Jones Lang LaSalle says Luring buyers with low maintenance fees is false economy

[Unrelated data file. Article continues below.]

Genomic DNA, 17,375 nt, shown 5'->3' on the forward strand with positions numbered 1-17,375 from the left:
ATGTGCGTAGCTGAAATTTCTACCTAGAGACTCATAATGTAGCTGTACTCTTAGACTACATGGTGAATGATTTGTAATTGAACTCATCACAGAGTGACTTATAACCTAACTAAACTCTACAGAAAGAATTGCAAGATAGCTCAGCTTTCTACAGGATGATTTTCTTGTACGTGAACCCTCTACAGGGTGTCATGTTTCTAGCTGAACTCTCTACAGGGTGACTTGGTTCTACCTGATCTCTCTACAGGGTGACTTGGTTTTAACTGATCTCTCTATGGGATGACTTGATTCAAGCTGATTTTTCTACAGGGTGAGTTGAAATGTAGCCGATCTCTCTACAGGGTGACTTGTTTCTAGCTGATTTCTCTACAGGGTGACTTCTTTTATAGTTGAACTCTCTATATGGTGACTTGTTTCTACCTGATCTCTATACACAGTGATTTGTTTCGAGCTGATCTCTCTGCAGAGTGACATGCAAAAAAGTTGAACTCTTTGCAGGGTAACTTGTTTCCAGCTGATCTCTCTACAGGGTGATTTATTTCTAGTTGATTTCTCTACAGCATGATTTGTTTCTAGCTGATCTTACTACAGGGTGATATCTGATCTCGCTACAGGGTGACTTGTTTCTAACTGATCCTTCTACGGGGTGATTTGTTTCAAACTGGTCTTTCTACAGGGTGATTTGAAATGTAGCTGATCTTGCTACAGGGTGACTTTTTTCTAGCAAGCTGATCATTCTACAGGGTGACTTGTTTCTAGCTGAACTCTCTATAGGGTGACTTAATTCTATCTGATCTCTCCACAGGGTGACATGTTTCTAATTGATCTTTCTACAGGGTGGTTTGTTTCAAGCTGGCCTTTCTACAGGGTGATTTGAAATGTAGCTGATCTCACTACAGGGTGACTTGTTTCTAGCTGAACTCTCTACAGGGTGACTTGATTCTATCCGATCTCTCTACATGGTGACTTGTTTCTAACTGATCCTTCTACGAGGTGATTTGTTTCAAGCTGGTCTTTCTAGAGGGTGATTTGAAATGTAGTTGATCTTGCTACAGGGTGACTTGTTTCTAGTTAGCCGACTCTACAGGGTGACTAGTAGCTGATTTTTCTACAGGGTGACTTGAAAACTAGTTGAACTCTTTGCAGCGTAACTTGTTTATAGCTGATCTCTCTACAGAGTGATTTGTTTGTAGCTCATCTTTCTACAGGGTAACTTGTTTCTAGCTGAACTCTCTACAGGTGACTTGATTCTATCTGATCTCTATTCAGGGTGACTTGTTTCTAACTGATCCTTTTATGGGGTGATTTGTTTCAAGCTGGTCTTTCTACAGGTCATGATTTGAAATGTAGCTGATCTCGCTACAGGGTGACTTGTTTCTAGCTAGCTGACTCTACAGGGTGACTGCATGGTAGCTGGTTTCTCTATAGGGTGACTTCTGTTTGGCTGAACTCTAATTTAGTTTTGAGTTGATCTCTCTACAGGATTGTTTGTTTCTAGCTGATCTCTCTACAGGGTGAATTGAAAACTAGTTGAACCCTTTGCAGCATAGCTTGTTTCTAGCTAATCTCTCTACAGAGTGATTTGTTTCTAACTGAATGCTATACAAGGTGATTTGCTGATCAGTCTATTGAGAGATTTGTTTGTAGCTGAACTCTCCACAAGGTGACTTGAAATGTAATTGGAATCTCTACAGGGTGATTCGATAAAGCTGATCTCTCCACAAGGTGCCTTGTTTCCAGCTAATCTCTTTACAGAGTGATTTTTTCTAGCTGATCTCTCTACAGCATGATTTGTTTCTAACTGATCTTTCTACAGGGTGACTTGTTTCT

In an effort to speed up sales, developers usually reduce maintenance fees of condominiums to a very competitive level but this can have a detrimental effect in the long run, says Suphin Mechuchep, The managing director for Thailand of Jones Lang LaSalle. Buyers are usually very concerned about common area service charges and developers tend to cut the rates. But these fixed amounts are difficult to increase later without the consensus of co-owners, which hampers property management professionals from raising standard. “I think professional property managers should be involved right the start when the rate is fixed because afterwards if problems crop op, the building cannot be maintained at a high standard which is contrary to the image of the project being sold,”Ms Siphin said”, It should not be just architects and interior designers, property managers too should have a role. As with anything else in life, it is difficult to obtain both good and cheap property management and the aim should to set a reasonable fee level. “If you want more service or are keen on adding value to your property then you have to be willing to invest because this is an investment cost,” she said. Whereas some new buildings suffer from the problem of low service a large number of older ones, especially grade C condos, not only face this problem but are also weighted down by outstanding debits of co-owners not paying their fees at all. This cannot be called bad debt because is has to be cleared before the unit is transferred on being resold. When condo managers face cash flow, problems they often dip into the sinking fund that is collected when units are transferred, to fund major repairs in the future. This practice persists despite the Juristic Person Law of 1994 clearly stating what the maintenance fee and sinking fund are meant for, Ms Suphin said. The law does not state the penalty for co-owners who do not pay fees. The action has to be written into the rules to be enforced by the juristic person. One of approach that is gaining favour is penalty fees against co-owners. Some managers enforce the rules by cutting off the water supply as this is governed by the juristic person. However, electricity and telephone service cannot be cut because the co-owner directly owns the meter and the line. ”But if they do not live in the unit then cutting the water supply is useless.” She said. Ms Suphin suggests the law be tightened to resolve the problem of people not paying fees, and to clarify what actions the building manager can take to enforce payment . “I think there should be flexibility and the juristic person should be given more authority to pursue action. Even though building managers can file lawsuits enforce fee payment, many see the cost of litigating as simply adding to their financial woes. “They may not do this because they know that if and when the unit owner sells his property the unit can only be transferred after the maintenance bill has been cleared.” Ms Suphin also suggests that building managers be allowed to rent out unoccupied units with large amounts of maintenance fees in arrears order to generate revenue. “Some units are part of the banks” NPLs (non-performing loans) which they are trying to sell but while they are still unsold, we could make some money. Maintenance problems that often crop up might lead to some buyers shunning buildings with few units but Ms Suphin said the focus should instead be on whether the building can operate without the deverloper’s support.